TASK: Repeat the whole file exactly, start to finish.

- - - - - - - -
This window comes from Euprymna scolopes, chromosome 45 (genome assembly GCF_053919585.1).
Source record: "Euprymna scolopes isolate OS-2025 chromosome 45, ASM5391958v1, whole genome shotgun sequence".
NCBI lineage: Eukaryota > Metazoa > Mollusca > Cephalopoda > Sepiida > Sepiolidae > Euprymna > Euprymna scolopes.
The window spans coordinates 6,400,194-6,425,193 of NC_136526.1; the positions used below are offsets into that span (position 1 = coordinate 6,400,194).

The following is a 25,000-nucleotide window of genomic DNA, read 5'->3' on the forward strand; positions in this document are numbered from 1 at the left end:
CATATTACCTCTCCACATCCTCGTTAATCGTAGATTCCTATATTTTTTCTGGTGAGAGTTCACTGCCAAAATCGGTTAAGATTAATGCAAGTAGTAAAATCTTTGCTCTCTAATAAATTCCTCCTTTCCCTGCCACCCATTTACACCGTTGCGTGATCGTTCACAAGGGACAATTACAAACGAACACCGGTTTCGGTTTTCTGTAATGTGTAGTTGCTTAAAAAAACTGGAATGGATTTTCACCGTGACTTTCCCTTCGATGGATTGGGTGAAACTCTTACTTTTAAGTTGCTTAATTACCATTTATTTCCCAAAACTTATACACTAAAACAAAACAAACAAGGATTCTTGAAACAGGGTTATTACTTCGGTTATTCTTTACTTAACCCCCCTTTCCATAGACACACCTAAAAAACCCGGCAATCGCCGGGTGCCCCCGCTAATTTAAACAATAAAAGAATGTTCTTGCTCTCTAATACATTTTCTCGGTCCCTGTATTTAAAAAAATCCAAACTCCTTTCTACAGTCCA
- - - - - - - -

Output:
This window comes from Euprymna scolopes, chromosome 45 (genome assembly GCF_053919585.1).
Source record: "Euprymna scolopes isolate OS-2025 chromosome 45, ASM5391958v1, whole genome shotgun sequence".
NCBI lineage: Eukaryota > Metazoa > Mollusca > Cephalopoda > Sepiida > Sepiolidae > Euprymna > Euprymna scolopes.
The window spans coordinates 6,400,194-6,425,193 of NC_136526.1; the positions used below are offsets into that span (position 1 = coordinate 6,400,194).

The following is a 25,000-nucleotide window of genomic DNA, read 5'->3' on the forward strand; positions in this document are numbered from 1 at the left end:
CATATTACCTCTCCACATCCTCGTTAATCGTAGATTCCTATATTTTTTCTGGTGAGAGTTCACTGCCAAAATCGGTTAAGATTAATGCAAGTAGTAAAATCTTTGCTCTCTAATAAATTCCTCCTTTCCCTGCCACCCATTTACACCGTTGCGTGATCGTTCACAAGGGACAATTACAAACGAACACCGGTTTCGGTTTTCTGTAATGTGTAGTTGCTTAAAAAAACTGGAATGGATTTTCACCGTGACTTTCCCTTCGATGGATTGGGTGAAACTCTTACTTTTAAGTTGCTTAATTACCATTTATTTCCCAAAACTTATACACTAAAACAAAACAAACAAGGATTCTTGAAACAGGGTTATTACTTCGGTTATTCTTTACTTAACCCCCCTTTCCATAGACACACCTAAAAAACCCGGCAATCGCCGGGTGCCCCCGCTAATTTAAACAATAAAAGAATGTTCTTGCTCTCTAATACATTTTCTCGGTCCCTGTATTTAAAAAAATCCAAACTCCTTTCTACAGTCCA